Aside from the psychological and behavioral safeguards, there are mathematical benefits to the moderation of drawdowns. A common misconception among individual investors is that a 15% loss requires a 15% return to get back to par, but that underestimates the impact of lost capital.

For example, starting with $1 million in the S&P 500 index, an investor experiences a 15% loss during the first six months of the year. This brings the value of the investment down to $850,000. Earning 15% on the $850,000 during the remaining six months of the year will only bring the value of the investment back to $977,500, a shortfall of $22,500. The return required to get back to the original amount of $1 million is actually 17.65%.

This phenomenon looms larger as the size of the drawdown increases [see Figure 3].

A well-implemented hedged equity allocation can help mitigate excessive drawdowns in an equity allocation by protecting capital in down markets. As a result, a portfolio can compound returns from a larger asset base, putting the power of compounding interest more heavily in an investor’s favor.

The proliferation of hedge funds has made the selection of the right manager a difficult task; finding the best fit for a portfolio requires consideration of all the above and a host of additional qualitative and quantitative assessments.
Managers must pass through intensive due diligence and should be subject to rigorous ongoing monitoring, including the following areas:

Philosophy, Process And People
Close attention should be paid to the investment philosophy  managers believe in and how they implement those beliefs to produce excess returns. It’s essential that these qualitative attributes match what the end investor seeks in his or her hedged equity allocation. Moreover, members of the investment team must be scrutinized to determine their ability to implement the investment process and add value to a strategy’s returns.

Operational Stability
In the current climate of intensifying regulation, managers must be at the top of their game when it comes to running the fund and their business. They should pass through due diligence that ensures best-in-class operations, policies and procedures—by verifying the legitimacy of service providers, making reference checks and ensuring they have the human capital to handle intensifying regulatory requirements.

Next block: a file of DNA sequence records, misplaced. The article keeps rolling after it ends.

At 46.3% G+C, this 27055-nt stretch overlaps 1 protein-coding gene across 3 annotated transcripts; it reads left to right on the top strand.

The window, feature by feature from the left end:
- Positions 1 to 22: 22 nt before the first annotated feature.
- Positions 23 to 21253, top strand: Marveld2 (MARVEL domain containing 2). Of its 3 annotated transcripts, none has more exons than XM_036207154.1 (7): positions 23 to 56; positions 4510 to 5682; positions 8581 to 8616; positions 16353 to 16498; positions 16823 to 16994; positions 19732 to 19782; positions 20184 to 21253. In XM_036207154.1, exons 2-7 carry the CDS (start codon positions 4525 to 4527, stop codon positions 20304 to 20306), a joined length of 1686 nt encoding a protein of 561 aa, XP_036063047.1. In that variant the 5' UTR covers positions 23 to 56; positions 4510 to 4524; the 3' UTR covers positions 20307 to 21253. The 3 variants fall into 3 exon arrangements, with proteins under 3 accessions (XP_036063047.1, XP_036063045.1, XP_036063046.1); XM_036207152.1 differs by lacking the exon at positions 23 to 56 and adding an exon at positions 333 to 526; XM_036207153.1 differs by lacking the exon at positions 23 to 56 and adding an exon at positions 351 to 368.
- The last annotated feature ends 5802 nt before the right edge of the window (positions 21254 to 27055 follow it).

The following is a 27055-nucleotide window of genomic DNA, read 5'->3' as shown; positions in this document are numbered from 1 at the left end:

Relative Tax Efficiency
This is a true test of managers, as most hedge fund vehicles are constructed for a high volume of trades and can be more tax inefficient than passive long-only strategies. Managers that will fit into a broader portfolio ideally exhibit a longer holding period and the ability to harvest losses and conduct trade implementation accounting for tax implications (trades falling under Section 1256, for example). However, the burden also falls on asset location. If hedged equities can be placed in certain entities or tax-efficient vehicles such as IRAs, it can help offset tax exposure. This is all part of a comprehensive tax and estate strategy.

Track Record And Alpha
Managers whose style fits the profile of hedged equity will have exhibited downside protection in negative markets and upside participation in appreciating markets. In particular, managers must mitigate drawdowns relative to long-only equity indices. This is accomplished by having less than 100% net equity market exposure (net exposure equals long exposure minus short exposure). Additionally, managers should have returns in excess of an appropriate index, adjusted for the manager’s net market exposure. For example, the S&P 500 index returned 8.2% annualized returns for the last 20 years.
Manager XYZ has an average net exposure of 60%. The S&P return adjusted for 60% net exposure is 4.9% annualized returns.  If manager XYZ is in fact a skilled stock picker, the return should be in excess of 4.9%, indicating positive alpha generation.

Portfolio management is a thoughtful, complex and dynamic process that factors in a range of considerations, both personal and pragmatic. Investors must combine a number of strategies to address their long-term goals, and the right hedged equity manager can play an important role in a diversified approach that limits downside during volatile times. By viewing the portfolio as a whole, combining various strategies in a tailored and strategic fashion, investors can maximize their return per unit of risk and create a portfolio built to meet long-term objectives.

Emmett Maguire III, CFA, is an investment analyst with Lake Street Advisors LLC.